http://www.washingtontimes.com/news/2017/jun/19/noncitizen-illegal-vote-number-higher-than-estimat/

John Henry

Diogenes of Sinope said...

At WaPo it's all leftist politics, the stories are just a vessel.

mockturtle said...

" They say that they fear the commission will be used to restrict voting."

Yes! Restrict voting to American citizens! What a shocking idea!

roesch/voltaire said...

The data base will be a treasure trove for Russian hackers more than anything that will prove voter fraud.

Big Mike said...

But we Republicans really do want to disenfranchise several classes of Democrat voters: the deceased, the non-citizens, the mentally disabled ...

Here in Virginia we caught them registering dead voters by accident -- one of the names was a relative of the judge and the address was the address of the cemetery where he was buried.

Sebastian said...

"It seems as though WaPo can't report this story without pushing the usual agenda, characterizing Republicans as bent on disenfranchising people." It seems that "it seems" is an understatement.

I get how the disenfranchisement narrative serves Dem purposes. I get how they want to keep their scam going. And of course, prog logic, like prog ethics, is situational. But it is still not clear how checking whether actual records of actual voters show fraud causes "disenfranchisement."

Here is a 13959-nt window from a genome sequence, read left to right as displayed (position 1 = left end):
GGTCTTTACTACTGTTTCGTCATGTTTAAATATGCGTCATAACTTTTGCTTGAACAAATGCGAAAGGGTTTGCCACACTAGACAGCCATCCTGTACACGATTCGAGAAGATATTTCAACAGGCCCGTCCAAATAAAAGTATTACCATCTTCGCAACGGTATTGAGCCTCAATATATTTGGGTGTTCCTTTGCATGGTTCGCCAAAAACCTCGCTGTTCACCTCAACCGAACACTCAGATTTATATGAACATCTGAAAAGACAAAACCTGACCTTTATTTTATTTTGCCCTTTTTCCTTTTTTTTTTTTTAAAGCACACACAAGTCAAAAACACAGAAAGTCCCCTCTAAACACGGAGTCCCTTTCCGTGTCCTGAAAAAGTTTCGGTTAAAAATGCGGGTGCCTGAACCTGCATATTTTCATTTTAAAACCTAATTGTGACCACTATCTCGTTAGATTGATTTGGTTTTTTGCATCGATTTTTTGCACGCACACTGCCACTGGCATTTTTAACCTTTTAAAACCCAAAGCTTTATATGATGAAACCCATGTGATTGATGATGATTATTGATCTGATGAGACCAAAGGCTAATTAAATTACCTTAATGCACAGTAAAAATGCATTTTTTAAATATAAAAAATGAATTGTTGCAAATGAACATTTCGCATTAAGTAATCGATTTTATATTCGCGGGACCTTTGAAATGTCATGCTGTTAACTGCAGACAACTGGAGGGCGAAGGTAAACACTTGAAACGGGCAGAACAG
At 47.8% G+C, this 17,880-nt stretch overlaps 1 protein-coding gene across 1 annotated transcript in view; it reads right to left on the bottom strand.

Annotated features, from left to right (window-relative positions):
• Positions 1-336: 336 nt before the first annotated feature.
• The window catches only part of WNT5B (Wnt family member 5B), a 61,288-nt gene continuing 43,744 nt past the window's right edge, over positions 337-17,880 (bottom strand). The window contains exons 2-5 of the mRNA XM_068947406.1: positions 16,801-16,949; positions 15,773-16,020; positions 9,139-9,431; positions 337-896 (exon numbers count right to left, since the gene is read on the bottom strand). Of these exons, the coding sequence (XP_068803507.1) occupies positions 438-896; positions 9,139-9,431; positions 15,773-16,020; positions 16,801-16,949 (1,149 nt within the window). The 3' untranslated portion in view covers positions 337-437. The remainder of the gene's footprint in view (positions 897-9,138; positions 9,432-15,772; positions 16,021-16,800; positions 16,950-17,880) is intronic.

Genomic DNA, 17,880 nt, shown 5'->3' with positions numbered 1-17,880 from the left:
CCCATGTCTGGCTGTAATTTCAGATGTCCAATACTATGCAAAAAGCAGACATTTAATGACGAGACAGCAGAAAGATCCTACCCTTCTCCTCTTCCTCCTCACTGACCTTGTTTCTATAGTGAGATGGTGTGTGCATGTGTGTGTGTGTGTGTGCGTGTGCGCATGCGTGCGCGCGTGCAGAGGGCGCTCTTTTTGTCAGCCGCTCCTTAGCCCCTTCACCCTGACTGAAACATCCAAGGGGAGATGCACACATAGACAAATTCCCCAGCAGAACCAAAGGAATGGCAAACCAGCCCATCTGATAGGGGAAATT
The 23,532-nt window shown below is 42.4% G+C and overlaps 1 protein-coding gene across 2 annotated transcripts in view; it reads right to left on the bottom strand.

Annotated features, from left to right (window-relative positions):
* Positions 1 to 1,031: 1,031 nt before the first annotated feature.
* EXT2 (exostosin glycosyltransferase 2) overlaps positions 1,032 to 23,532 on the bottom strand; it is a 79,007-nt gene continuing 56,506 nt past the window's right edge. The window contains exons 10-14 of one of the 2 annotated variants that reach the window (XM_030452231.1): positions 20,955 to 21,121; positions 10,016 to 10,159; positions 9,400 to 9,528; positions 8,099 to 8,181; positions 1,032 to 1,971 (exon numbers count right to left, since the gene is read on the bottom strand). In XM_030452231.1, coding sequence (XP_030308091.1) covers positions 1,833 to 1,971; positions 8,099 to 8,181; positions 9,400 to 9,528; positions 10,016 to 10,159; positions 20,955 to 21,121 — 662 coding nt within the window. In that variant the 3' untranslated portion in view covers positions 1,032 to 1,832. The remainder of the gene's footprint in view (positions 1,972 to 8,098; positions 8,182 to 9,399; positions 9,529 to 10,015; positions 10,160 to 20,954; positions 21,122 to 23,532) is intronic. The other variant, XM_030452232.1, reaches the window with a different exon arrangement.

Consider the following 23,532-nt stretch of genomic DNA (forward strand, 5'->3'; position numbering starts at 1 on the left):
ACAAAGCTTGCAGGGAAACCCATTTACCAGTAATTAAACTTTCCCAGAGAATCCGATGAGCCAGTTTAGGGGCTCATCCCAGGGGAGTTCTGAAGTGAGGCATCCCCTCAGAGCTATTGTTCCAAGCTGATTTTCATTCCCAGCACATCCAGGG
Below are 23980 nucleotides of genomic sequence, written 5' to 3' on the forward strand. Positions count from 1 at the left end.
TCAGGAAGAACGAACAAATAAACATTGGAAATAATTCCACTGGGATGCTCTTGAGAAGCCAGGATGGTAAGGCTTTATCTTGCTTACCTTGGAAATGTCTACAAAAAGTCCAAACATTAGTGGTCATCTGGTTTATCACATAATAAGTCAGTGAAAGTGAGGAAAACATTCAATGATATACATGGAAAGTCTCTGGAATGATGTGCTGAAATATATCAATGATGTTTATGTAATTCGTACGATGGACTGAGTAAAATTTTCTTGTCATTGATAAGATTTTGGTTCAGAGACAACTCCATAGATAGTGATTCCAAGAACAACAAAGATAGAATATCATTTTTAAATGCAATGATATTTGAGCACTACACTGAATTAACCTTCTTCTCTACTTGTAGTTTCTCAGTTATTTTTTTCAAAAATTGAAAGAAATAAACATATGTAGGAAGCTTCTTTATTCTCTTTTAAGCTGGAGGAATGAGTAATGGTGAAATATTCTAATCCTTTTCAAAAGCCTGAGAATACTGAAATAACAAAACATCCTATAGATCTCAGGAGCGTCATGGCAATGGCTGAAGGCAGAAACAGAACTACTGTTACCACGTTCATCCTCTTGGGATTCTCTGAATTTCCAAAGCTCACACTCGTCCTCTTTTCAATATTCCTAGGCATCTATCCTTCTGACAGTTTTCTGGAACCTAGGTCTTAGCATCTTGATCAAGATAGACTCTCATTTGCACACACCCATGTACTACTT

What this really confirms is the Buwaya Banana Republic scenario. US id and verification procedures are laughable by the comparative standards of civilized countries.

Rene Saunce said...

Sunsong - don't be an idiot.

Democrats want illegals voting. Nothing to do with suppression of legal voting.

Democrats want to suppress the truth.

AJ Lynch said...

Simple common sense tells you that that if a country has 30-40 million residents who are either illegal immigrants or not yet citizens that there would be a good number [3%...5%..10%? etc] of illegitimate voters. Especially when many states do not require proof of citizenship to register to vote.

Michael K said...

Yes, this may be another good conservative initiative that is dragged by Trump's personal distractions.

Chuck, has it occurred to you that Republican administrations could have done this before ?

All these Trump haters keep reminding me of Captain Renault's reply to Colonel Strasser about "bumbling Americans."

Trump sure seems to stumble into a lot of good actions.

Michael K said...

"Sunsong - don't be an idiot."